Europe is facing a wave of migration unmatched since the end of World War II – and no one has reported on this crisis in more depth or breadth than the Guardian’s migration correspondent, Patrick Kingsley. In today’s Guardian, Kingsley offers an impassioned overview of Europe’s collective response to the refugee crisis. This is how he begins: Continue reading “We walk together? Europe’s failure on refugees echoes the moral collapse of the 1930s”
In recent days I’ve made two journeys back into the dark heart of Auschwitz courtesy of a book and a film. But You Did Not Come Back is Marceline Loridan-Ivens’ moving memoir addressed to her father. Aged fifteen, she survived the death camp, but her father did not return. The acclaimed film Son of Saul was my second encounter with the horrors of Auschwitz. Despite the praise heaped upon László Nemes’s film, I have my reservations. Continue reading “Son of Saul: Auschwitz in unrelenting close-up”
Marceline Loridan-Ivens is one of around 160 living survivors of the 2,500 French Jews who returned after the war, of the 76,500 sent to Aushwitz-Birkenau. ‘I was quite a cheerful person’, she writes in the opening words of But You Did Not Come Back, her moving memoir addressed to her father. Aged fifteen when she and her family were rounded up by French police before being despatched to Auschwitz, she survived but her father did not return.
After seeing the acclaimed film Son of Saul, Marceline Loridan-Ivens’ slim volume has been the second journey back into the dark heart of Auschwitz that I have made in recent days. Continue reading “But You Did Not Come Back: love letter to a lost father”
So now we know that global temperature in February and March shattered a century-long record – and by the greatest margin ever seen. Annual heat records are fallling like ninepins, with 2015 demolishing the record set in 2014 for the hottest year seen, in data stretching back to 1850, while the UK Met Office expects 2016 to set a new record.
Prof Michael Mann, climate scientist at Penn State University in the US, was shocked by the data, saying it is ‘a reminder of how perilously close we now are to permanently crossing into dangerous territory. It underscores the urgency of reducing global carbon emissions.’
It’s a year now since the Guardian published two lengthy extracts from Naomi Klein’s enormously important book, This Changes Everything: Capitalism versus the Climate, to kick off their Keep it in the Ground campaign. Since then I’ve read Klein’s book in its entirety. It is probably the most important book published so far this century; as the New York Times observed:
This Changes Everything: Capitalism vs. the Climate is a book of such ambition and consequence that it is almost unreviewable, the most momentous and contentious environmental book since Silent Spring.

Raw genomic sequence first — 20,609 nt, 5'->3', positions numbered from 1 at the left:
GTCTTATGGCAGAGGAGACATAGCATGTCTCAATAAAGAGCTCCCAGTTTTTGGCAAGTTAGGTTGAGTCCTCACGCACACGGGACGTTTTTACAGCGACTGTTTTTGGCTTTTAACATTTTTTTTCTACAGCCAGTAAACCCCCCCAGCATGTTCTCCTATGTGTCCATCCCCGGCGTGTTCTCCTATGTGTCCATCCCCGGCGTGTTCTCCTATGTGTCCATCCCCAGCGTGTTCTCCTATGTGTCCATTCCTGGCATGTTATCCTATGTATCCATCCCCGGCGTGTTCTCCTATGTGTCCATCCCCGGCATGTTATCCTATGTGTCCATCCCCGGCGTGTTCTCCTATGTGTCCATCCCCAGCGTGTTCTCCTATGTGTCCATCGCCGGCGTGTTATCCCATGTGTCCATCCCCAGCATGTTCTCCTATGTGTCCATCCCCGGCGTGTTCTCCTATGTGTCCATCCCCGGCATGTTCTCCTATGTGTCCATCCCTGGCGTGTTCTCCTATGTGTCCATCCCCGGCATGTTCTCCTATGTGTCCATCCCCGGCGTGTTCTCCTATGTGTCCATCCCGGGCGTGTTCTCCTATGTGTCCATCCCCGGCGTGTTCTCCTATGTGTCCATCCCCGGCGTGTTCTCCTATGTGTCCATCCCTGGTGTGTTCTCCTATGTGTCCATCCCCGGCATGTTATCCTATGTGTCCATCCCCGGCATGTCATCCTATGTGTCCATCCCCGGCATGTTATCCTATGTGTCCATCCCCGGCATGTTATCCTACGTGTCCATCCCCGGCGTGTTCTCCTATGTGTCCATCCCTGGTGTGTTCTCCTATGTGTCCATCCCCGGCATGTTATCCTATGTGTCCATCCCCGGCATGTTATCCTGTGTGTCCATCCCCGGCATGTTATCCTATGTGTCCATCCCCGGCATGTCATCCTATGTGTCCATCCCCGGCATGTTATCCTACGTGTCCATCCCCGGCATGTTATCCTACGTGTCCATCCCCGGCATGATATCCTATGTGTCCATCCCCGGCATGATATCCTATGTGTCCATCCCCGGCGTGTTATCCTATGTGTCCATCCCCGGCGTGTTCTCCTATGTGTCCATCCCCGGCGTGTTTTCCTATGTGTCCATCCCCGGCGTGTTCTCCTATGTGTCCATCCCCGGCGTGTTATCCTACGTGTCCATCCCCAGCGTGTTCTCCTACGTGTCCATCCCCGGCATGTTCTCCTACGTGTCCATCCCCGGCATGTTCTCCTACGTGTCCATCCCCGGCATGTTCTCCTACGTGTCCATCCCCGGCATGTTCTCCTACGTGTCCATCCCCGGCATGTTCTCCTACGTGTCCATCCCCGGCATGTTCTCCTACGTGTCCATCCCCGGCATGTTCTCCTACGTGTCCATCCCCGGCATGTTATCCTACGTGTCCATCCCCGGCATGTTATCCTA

The book, plus the powerful and inspiring film based on it which I watched last night, continues to send shock waves around the world. This week Canada has been convulsed with debates over the bold and radical Leap Manifesto which takes its name from the title of the last chapter in Klein’s book and dares to call for ‘a Canada based on caring for the Earth and one another.’ Continue reading “Hotter than ever: capitalism, the Leap Manifesto and This Changes Everything“
A couple of weekends ago in The Observer, there was an article, 50 documentaries you need to see, introduced by Nick Fraser, editor of the BBC’s Storyville. The following night the Storyville slot on BBC Four featured an outstanding documentary concerned with history, guilt and justice directed by David Evans in which human rights lawyer Philippe Sands – whose family, all but one, were Jews murdered by Nazis at Lviv – accompanied the sons of two prominent Nazi leaders on a journey across Europe and into the darkness of the past shared by all three men. Continue reading “My Nazi Legacy: official justice and moral judgement”
As if there wasn’t already enough to read in the Guardian, what with the acres of print devoted to the revelations from the Panama Papers, I felt obliged to read yesterday’s Long Read: Yanis Varoufakis on ‘Why we must save the EU‘, subtitled ‘The European Union is disintegrating – but leaving is not the answer’. The issue addressed by the former Finance Minister who represented Greece in the negotiations with the EU and the IMF over the terms of the bailout in 2015 is an urgent one for UK citizens facing the decision of how to vote in the June referendum.
Given the mauling that Varoufakis – and Greece – received at the hands of the EU his proposition is, perhaps, surprising. Continue reading “Is the EU worth saving?”
Phew! Topics can’t get any bigger than this. On BBC Four this past fortnight, in The Beginning and the End of the Universe, the ever-lucid Jim Al-Khalili tackled two cosmic questions: how did the universe begin, and how will it end? I’ve written here before about my admiration for Al-Khalili’s ability to explain clearly and with elegance very difficult, abstract concepts (at least for a non-scientist) without ever dumbing-down. In these two documentaries he told the very human – and gripping – story of the scientists, both men and women, who in the last hundred years have succeeded in boggling our minds with concepts like the Big Bang, dark matter, and dark energy, as well as scientific tools such as redshift, the Hertzsprung-Russell diagram, and gravitational lensing. Continue reading “Jim Al-Khalili ponders the beginning and the end of the universe”